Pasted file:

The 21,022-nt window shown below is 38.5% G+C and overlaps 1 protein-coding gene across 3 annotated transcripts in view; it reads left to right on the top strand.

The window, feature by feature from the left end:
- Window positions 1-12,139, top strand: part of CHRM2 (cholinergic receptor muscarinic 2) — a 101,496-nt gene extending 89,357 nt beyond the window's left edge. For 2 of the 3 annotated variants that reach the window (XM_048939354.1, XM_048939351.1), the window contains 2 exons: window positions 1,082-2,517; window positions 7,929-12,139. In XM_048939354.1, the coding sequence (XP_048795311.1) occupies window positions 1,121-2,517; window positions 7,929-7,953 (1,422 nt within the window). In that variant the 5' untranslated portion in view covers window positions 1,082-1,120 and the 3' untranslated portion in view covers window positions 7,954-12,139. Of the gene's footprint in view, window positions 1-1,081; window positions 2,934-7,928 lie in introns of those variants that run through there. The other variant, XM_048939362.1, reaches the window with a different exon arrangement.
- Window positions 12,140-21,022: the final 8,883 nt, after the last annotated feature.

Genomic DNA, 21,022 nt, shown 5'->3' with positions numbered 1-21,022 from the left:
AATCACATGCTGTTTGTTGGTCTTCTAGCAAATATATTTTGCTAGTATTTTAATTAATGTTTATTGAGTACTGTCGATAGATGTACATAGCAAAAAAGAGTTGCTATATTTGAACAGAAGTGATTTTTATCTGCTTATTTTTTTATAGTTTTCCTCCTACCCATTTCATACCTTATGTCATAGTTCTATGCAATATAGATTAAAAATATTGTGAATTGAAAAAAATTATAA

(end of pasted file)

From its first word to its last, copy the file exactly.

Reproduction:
The 21,022-nt window shown below is 38.5% G+C and overlaps 1 protein-coding gene across 3 annotated transcripts in view; it reads left to right on the top strand.

The window, feature by feature from the left end:
- Window positions 1-12,139, top strand: part of CHRM2 (cholinergic receptor muscarinic 2) — a 101,496-nt gene extending 89,357 nt beyond the window's left edge. For 2 of the 3 annotated variants that reach the window (XM_048939354.1, XM_048939351.1), the window contains 2 exons: window positions 1,082-2,517; window positions 7,929-12,139. In XM_048939354.1, the coding sequence (XP_048795311.1) occupies window positions 1,121-2,517; window positions 7,929-7,953 (1,422 nt within the window). In that variant the 5' untranslated portion in view covers window positions 1,082-1,120 and the 3' untranslated portion in view covers window positions 7,954-12,139. Of the gene's footprint in view, window positions 1-1,081; window positions 2,934-7,928 lie in introns of those variants that run through there. The other variant, XM_048939362.1, reaches the window with a different exon arrangement.
- Window positions 12,140-21,022: the final 8,883 nt, after the last annotated feature.

Genomic DNA, 21,022 nt, shown 5'->3' with positions numbered 1-21,022 from the left:
AATCACATGCTGTTTGTTGGTCTTCTAGCAAATATATTTTGCTAGTATTTTAATTAATGTTTATTGAGTACTGTCGATAGATGTACATAGCAAAAAAGAGTTGCTATATTTGAACAGAAGTGATTTTTATCTGCTTATTTTTTTATAGTTTTCCTCCTACCCATTTCATACCTTATGTCATAGTTCTATGCAATATAGATTAAAAATATTGTGAATTGAAAAAAATTATAA